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What is Bitrate in Audio and Why Physical Media is King

How come an MP3 sounds more "choppy" or has less "depth" and audio range than a CD?

There are a lot of reasons audio can sound bad, including the physical speakers you're using to listen to it. But by far and away bitrate is, in 2024, the most common cause of unsatisfactory audio.

Learn how we became desensitised to good audio range and volume balancing via digital normalisation and low-bitrate en-masse streaming from Spotify, and most importantly reclaim your right to high fidelity music!

Context - Sound and Transmission

All audio is grounded in waves. Whether it's a live performance or a streamed podcast can be defined as a wave, or data derived from a wave.

These waves can be defined by how fast they move, how far the move, and how long they move for. These metrics are what you'll see described as Frequency, Amplitude and Propagation.

A waveform for an audio clip with routine drops and raises in amplitude being measured on a graph

Now, if you wanted to recreate this wave, you'd need that data. To accurately copy a piece of music you'd need to know the frequency and amplitudes of all those waves in as much detail as possible, and then play them through a speaker which can vibrate in a manner which recreates those waves perfectly.

To put it simply: For a transmission of music to sound like the real thing, the recording needs to hold a lot of data about the original sound wave.

What is Audio Bitrate?

Bitrate in audio terminology refers to the amount of data processed in a set amount of timeA "bit" is a measurement of data and "rate" is the speed and frequency with which something happens, so "Bitrate" means the rate of data!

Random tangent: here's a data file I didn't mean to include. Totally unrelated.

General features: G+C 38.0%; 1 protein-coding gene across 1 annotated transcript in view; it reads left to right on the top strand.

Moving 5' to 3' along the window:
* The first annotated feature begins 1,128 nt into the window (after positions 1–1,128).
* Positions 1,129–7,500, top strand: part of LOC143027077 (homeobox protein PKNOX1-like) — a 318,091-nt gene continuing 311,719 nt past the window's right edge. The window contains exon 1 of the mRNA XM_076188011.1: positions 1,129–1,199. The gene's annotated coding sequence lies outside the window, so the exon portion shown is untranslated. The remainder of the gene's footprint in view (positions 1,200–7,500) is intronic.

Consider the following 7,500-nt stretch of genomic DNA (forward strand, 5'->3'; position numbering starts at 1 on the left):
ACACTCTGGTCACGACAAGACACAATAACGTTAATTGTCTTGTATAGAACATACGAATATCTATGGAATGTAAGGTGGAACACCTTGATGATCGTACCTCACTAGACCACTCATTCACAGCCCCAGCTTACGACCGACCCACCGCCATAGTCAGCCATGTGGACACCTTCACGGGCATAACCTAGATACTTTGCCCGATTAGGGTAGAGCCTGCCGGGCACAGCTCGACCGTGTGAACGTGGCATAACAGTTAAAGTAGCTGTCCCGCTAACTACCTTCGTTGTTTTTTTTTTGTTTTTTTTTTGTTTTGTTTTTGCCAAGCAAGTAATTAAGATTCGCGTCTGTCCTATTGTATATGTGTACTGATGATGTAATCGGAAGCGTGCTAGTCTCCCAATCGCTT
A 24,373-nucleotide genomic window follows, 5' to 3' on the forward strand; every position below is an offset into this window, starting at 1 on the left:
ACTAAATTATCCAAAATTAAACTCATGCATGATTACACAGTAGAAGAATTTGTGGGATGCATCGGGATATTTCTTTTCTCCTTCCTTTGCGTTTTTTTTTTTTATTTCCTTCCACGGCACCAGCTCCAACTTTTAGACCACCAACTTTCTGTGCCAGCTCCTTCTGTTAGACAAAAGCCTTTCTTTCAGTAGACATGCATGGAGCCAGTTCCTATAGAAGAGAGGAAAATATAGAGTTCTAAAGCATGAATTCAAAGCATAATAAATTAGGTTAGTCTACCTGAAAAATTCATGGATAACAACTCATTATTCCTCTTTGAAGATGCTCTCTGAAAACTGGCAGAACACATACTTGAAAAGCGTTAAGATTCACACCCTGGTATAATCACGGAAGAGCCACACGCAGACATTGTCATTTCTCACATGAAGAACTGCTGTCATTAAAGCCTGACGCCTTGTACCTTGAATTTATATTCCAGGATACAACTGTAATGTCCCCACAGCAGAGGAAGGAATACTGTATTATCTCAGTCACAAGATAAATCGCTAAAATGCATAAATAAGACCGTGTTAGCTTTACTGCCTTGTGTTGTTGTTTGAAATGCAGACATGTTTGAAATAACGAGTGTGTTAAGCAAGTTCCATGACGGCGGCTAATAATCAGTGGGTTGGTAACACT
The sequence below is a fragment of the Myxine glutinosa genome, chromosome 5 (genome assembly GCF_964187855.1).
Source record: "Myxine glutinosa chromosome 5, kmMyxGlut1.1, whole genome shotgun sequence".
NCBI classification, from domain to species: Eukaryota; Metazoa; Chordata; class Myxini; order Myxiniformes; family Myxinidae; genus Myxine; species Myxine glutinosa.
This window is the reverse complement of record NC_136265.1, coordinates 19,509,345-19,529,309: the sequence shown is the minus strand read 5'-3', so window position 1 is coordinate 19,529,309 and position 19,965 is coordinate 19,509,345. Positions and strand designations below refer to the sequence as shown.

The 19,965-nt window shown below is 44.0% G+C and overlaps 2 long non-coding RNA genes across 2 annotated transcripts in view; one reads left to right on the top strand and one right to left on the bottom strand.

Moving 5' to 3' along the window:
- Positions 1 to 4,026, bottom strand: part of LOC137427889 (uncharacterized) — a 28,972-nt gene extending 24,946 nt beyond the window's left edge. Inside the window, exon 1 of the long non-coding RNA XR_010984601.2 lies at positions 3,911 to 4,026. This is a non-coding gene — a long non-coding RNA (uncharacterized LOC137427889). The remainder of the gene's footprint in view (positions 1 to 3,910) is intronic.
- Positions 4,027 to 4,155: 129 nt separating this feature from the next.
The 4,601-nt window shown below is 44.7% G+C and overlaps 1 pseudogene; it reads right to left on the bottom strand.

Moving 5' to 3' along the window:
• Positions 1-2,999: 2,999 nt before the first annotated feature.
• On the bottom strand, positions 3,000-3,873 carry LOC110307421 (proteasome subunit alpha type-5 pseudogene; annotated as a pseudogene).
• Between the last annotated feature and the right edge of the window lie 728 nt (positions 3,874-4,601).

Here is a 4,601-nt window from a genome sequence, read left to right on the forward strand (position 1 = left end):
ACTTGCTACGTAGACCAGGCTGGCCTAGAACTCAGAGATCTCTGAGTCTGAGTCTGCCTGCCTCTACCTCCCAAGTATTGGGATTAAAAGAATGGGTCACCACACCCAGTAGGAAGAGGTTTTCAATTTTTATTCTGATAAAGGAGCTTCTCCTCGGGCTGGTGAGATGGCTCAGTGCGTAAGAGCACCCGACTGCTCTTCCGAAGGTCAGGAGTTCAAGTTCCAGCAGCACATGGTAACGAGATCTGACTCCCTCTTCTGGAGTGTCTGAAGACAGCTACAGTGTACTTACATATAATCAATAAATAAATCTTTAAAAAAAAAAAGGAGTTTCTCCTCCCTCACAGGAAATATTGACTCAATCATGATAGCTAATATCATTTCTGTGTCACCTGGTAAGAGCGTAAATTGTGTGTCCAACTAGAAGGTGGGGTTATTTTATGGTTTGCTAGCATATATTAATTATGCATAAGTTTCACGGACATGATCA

As we just identified, a recording or stream of audio needs to accurately recreate the data from a sound wave, but we don't simply chuck the wave itself into a pipe and it comes out the other end when we're listening to Spotify, do we?

Therefore, we need to store than data somehow else. In the case of Spotify and streamed music, the audio data is digitised into files such as MP3.

More on MP3 later, for now the important thing is that the way we store and transmit this data isn't the same as the way the sound was originally made. This means that all sound wave data has to have been interpreted, encoded, changed to some degree to actually allow us to store and transmit it.

All this boils down to bitrate: the amount of data per second we transmit. If an audio file contains a high bitrate, more data is transferred per second. If an audio file has a low bitrate, less data can be sent per second. For this reason, bitrate is measured in Kbps (Kilobits per second).

How does bitrate affect audio quality?

Imagine asking a pianist to compose with half a piano. You might get a great few pieces of music, but the highs won't get as high, the lows wont get as low, and eventually all music will start to sound the same because of the restriction of only using half the piano.

A Cartoon of a man at a piano, with the far right and left quarters of the piano greyscale.